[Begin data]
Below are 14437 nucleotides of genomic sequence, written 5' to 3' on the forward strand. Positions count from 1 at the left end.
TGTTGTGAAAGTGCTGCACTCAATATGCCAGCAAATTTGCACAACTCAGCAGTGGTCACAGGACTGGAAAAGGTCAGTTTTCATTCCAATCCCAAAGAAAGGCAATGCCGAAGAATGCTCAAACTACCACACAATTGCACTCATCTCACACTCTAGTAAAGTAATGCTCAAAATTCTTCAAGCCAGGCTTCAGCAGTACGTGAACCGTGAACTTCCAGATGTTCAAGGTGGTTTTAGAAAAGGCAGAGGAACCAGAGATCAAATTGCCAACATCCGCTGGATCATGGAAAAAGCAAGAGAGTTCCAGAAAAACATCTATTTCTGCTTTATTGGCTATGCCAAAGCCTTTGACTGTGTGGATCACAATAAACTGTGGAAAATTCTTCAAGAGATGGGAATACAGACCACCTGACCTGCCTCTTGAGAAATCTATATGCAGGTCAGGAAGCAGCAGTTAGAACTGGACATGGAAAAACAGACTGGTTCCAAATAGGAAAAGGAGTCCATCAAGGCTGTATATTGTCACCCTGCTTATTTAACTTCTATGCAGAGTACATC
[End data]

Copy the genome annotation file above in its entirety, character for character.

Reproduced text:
Below are 14437 nucleotides of genomic sequence, written 5' to 3' on the forward strand. Positions count from 1 at the left end.
TGTTGTGAAAGTGCTGCACTCAATATGCCAGCAAATTTGCACAACTCAGCAGTGGTCACAGGACTGGAAAAGGTCAGTTTTCATTCCAATCCCAAAGAAAGGCAATGCCGAAGAATGCTCAAACTACCACACAATTGCACTCATCTCACACTCTAGTAAAGTAATGCTCAAAATTCTTCAAGCCAGGCTTCAGCAGTACGTGAACCGTGAACTTCCAGATGTTCAAGGTGGTTTTAGAAAAGGCAGAGGAACCAGAGATCAAATTGCCAACATCCGCTGGATCATGGAAAAAGCAAGAGAGTTCCAGAAAAACATCTATTTCTGCTTTATTGGCTATGCCAAAGCCTTTGACTGTGTGGATCACAATAAACTGTGGAAAATTCTTCAAGAGATGGGAATACAGACCACCTGACCTGCCTCTTGAGAAATCTATATGCAGGTCAGGAAGCAGCAGTTAGAACTGGACATGGAAAAACAGACTGGTTCCAAATAGGAAAAGGAGTCCATCAAGGCTGTATATTGTCACCCTGCTTATTTAACTTCTATGCAGAGTACATC